Back in 1967 when I had my Replica in 500cc guise, I had some problems with whiskering plugs etc. I was using the timing method of lining up by eye, the crank centre, the centre of the crankpin screw and a point that was the middle of the hexagon head of the rear cylinder holding down bolt. The solution was to use a harder plug and to retard the ignition a little. The normal ignition timing often quoted for Scotts is 35 degrees before TDC at full advance, but my belief is that this is a bit too far advanced. I would prefer 32 / 33 degrees on a road engine.
If we open up the inlet and make it breath better, we set them to about 28 / 29 If we put on a high compession head, then this speeds up the burn and we set at about 26 / 27. On a competition engine with better inlet, a big carb and a mild extractor exhaust, I use 21 degrees.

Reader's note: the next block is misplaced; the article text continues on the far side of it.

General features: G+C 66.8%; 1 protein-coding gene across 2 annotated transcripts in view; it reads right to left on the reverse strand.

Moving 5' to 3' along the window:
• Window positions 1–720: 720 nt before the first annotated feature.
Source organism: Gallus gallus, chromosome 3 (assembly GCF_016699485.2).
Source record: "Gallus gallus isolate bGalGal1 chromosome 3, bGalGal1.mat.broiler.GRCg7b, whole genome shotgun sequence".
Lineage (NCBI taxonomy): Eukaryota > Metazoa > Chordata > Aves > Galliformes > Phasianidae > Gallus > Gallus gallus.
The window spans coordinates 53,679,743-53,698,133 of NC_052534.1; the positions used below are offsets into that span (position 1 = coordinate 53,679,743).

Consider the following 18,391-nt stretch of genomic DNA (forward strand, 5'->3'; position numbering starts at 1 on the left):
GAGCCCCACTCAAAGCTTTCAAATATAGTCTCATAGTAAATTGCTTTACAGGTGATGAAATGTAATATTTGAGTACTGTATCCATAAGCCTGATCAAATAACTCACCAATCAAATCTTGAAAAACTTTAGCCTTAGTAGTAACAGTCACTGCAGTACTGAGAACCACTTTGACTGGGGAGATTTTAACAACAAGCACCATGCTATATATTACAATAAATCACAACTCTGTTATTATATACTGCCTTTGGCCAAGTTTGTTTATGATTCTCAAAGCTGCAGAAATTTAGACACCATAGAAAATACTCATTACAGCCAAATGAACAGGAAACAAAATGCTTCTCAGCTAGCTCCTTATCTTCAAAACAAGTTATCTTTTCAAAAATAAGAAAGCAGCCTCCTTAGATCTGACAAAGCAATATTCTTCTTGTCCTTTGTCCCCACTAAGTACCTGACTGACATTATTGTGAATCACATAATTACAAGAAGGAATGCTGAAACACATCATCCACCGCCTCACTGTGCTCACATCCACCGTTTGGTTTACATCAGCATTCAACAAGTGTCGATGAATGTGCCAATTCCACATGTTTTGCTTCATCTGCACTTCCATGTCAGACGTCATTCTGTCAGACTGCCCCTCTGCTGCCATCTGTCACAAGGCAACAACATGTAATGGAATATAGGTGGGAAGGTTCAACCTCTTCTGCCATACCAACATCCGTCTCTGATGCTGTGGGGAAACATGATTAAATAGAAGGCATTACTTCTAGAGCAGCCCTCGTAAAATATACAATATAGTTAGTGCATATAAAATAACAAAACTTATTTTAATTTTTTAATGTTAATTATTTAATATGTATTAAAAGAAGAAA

Make a setting tool by fitting a bolt into the outer of a two piece spark plug body. use this to find TDC accurately. For a datum, the short edge of crankcase RH top near the carb base can be used as a sighting line.
Mark position when piston hits bolt ACW and mark this, then repeat CW, take mid point of both marks on periphery of flywheel, this then is TDC.
Make mark with chisel for future use.
A 9″ flywheel gives 2mm for every 1 degree on the periphery, so for 32 degrees, use a flexible rule and measure and mark a point 64mm round the periphery of the flywheel. Now line up this point with your zero datum feature and you will have timing you can reasonably trust.
For those who want real accuracy, we have the periphery of the flywheel engraved every degree, but this is not essential for a road engine.
Again I hope that I have not rambled on needlessly and send my kindest regards. I think we should take some pics and make an illustrated explanation on our website.